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CPG International is now The AZEK Company

BY HBSDealer Staff

CPG International LLC, has rebranded itself as The AZEK Company.

The Skokie, Ill.-based company said the move “reflects its growing share of the expanding residential and commercial building products market.”

The rebranding is part of the organization’s strategy to disrupt the nearly $2 billion wood deck and railing industry by concentrating on its leading, premium offerings and diversifying its portfolio through strategic acquisitions of other offerings in adjacent categories, The AZEK Company said in a press release.

“As The AZEK Company, we are committed to engineering and manufacturing beautiful, high-quality and low-maintenance building products to improve the spaces where our customers live, work and play,” said Jesse Singh, CEO of The AZEK Company.

“We will continue to expand our pipeline this year and grow our market share by engineering more premium building products and acquiring new offerings that envelop the house.”

Regarding the future of the company, AZEK said it is growing across Illinois and within its manufacturing facilities in Scranton, Pa. and Wilmington, Ohio. It is also expanding its footprint with regional sales associates across the United States and Canada.

The building products manufacturer also said strategy for growth is a strong focus on reusing recycled plastics and turning them into superior residential and commercial building products that outlast wood and other raw materials. According to AZEK, the company’s three divisions – AZEK Building Products, Scranton Products and Vycom – all convert recyclables into a diversified suite of products. Over the past five years, AZEK said it has saved more than 900,000 trees.

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Revisiting an ‘antiquated’ online sales tax rule

BY HBSDealer Staff

The National Retail Federation welcomed the U.S. Supreme Court’s decision to take up a South Dakota case on whether online sellers can be required to collect sales tax the same as local stores, but it also urged Congress to address the issue through federal legislation.

“Retail is a dynamic industry that’s rapidly transforming,” NRF president and CEO Matthew Shay said. “Unfortunately, antiquated sales tax collection rules have resulted in an uneven playing field that’s making it harder for Main Street retailers to compete in today’s digital economy. This is a basic question about fairness, which all of our members deserve whether they’re selling in stores or online.”

“The fact that the Supreme Court has decided to reconsider its outdated ruling is encouraging, and we are hopeful it will lead to a positive outcome that reflects the realities of 21st century commerce,” Shay said. “Congress should not sit on the sidelines as the Supreme Court considers this case. It’s time to pass legislation to settle this critical issue once and for all. Even if the court rules in favor of a modern sales tax policy, legislation will still be needed to spell out how that would work.”

In November, the NRF filed a friend-of-the-court brief urging the Supreme Court to take up an appeal brought by the state of South Dakota, saying the Quill Corp. v. North Dakota (1992) decision is outdated. In Quill, the court said sales tax laws across the country were too complicated for retailers to know how much tax to collect unless they were physically present in the customer’s state. NRF argued in November’s brief that computer software has made that concern obsolete today.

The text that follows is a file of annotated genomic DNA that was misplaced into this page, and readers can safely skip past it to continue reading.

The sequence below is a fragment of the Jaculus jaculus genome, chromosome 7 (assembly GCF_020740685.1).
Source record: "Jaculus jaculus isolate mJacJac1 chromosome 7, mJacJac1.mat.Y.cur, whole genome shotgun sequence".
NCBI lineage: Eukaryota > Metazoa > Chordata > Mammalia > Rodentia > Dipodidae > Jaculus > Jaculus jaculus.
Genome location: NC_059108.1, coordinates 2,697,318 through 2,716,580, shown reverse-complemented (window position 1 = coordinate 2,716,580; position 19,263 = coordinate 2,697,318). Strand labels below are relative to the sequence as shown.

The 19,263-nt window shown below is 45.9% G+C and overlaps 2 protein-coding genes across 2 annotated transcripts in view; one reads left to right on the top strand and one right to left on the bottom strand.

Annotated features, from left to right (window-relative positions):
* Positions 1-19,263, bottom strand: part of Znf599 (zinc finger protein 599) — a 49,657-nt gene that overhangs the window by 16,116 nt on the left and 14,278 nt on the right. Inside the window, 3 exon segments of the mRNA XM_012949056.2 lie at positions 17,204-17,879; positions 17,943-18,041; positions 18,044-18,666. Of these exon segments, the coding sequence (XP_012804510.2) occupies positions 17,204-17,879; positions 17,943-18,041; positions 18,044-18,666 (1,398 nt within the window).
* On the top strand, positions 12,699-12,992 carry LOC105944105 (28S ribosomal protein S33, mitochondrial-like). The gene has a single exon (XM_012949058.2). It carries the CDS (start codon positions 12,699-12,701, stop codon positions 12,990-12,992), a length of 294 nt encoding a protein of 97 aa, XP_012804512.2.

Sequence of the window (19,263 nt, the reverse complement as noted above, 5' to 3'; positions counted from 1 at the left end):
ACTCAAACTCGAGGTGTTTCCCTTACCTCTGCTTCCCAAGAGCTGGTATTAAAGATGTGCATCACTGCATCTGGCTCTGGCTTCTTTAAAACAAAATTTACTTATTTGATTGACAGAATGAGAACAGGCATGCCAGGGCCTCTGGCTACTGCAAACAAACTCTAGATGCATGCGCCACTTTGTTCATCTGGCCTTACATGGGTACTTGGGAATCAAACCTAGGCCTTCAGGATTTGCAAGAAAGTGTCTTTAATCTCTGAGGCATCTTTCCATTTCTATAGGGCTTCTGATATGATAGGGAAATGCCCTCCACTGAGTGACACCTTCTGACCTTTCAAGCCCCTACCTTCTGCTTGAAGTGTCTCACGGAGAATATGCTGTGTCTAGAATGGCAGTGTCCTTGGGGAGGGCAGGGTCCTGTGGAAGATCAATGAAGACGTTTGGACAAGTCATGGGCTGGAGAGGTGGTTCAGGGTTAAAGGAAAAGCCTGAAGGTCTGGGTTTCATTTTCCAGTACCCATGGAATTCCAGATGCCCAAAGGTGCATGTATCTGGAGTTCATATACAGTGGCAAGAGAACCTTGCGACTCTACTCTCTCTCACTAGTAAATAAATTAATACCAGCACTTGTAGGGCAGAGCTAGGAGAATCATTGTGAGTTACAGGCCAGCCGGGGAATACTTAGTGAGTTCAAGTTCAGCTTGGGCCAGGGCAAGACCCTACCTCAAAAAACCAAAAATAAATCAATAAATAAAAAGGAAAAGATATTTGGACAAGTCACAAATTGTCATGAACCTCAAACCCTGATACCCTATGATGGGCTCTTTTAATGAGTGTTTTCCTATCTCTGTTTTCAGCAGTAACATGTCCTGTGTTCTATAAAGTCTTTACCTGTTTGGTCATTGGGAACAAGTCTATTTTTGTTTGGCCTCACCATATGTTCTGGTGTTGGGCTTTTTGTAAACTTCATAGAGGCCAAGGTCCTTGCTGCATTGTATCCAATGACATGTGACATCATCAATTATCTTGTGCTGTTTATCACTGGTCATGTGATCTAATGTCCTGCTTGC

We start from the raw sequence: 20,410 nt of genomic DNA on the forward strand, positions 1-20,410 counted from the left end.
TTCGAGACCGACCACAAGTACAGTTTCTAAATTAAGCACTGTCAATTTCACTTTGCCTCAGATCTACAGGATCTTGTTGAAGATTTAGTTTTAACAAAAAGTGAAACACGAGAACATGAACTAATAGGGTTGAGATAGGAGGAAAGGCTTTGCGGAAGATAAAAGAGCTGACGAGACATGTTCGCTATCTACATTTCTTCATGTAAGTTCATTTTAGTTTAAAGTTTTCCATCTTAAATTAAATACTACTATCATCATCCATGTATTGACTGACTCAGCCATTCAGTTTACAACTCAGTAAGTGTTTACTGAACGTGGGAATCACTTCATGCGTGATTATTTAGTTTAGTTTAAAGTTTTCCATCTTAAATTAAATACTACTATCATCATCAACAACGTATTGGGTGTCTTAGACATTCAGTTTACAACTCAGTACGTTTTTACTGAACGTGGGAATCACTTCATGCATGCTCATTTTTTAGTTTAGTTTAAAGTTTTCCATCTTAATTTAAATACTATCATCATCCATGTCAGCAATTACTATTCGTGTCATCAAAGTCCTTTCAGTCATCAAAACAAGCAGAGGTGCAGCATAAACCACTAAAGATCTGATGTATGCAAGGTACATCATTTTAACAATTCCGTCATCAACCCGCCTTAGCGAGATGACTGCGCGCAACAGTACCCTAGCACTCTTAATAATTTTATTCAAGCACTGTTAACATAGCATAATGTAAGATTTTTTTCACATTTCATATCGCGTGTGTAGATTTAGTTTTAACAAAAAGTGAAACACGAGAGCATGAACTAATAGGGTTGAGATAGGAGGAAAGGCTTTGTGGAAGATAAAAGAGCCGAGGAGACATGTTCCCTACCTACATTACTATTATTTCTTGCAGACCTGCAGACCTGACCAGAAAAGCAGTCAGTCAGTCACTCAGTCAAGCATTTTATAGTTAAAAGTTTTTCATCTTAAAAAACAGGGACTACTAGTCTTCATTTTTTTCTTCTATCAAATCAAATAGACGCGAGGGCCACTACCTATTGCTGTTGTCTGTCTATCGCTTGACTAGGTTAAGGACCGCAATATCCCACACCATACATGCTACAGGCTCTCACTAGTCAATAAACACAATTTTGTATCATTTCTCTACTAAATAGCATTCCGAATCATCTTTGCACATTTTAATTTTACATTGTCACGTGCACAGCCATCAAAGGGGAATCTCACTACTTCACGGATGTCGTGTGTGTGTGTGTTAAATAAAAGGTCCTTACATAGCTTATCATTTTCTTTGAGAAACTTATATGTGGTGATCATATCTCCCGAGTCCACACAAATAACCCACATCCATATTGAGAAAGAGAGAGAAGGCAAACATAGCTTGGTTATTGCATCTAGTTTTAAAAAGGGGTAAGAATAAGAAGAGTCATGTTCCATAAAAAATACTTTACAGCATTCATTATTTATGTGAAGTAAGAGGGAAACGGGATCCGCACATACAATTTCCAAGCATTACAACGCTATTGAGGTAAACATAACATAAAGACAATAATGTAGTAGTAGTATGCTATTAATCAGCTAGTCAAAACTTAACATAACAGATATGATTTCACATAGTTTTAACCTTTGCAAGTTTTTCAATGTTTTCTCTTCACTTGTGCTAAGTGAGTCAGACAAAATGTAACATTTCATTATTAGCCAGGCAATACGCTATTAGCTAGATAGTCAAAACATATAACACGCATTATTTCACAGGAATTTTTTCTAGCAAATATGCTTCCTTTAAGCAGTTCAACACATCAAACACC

In addition to the case before the Supreme Court, NRF is continuing to support the Remote Transactions Parity Act, which would allow states to require out-of-state sellers to collect sales tax. Even if the Supreme Court were to allow that, NRF believes federal legislation is necessary to resolve details on how collection would take place rather than leaving it to each of the states to interpret the court’s ruling.

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Houzz Stat: Architects feel confident in their uptick of work

BY Erin Carlyle, Houzz

Architects and designers are feeling confident. Architecture firms posted a reading of 62 for the third quarter of 2017; designer firms, 65. Both scores are slightly below the levels for these groups during the second quarter of 2017, but that is to be expected given the shift of the seasons. The scores for architects and designers are close to the levels of one year earlier, indicating fairly stable demand.

Score for size of architects’ new projects bounces back. This chart shows the components of the Houzz Renovation Barometer: number of inquiries, number of new projects or orders, and size of new projects or orders. In each category, a score above 50 means that there are more firms reporting that business activity is higher than there are firms reporting it is lower, relative to the previous quarter. The barometer, described above, is a simple average of the scores for the three components.

The scores in this chart are for architects and designers. Notably, the score for the size of architects’ new projects or orders is up compared with the scores of both the previous quarter and the same quarter during the previous year.

Download the full report here.

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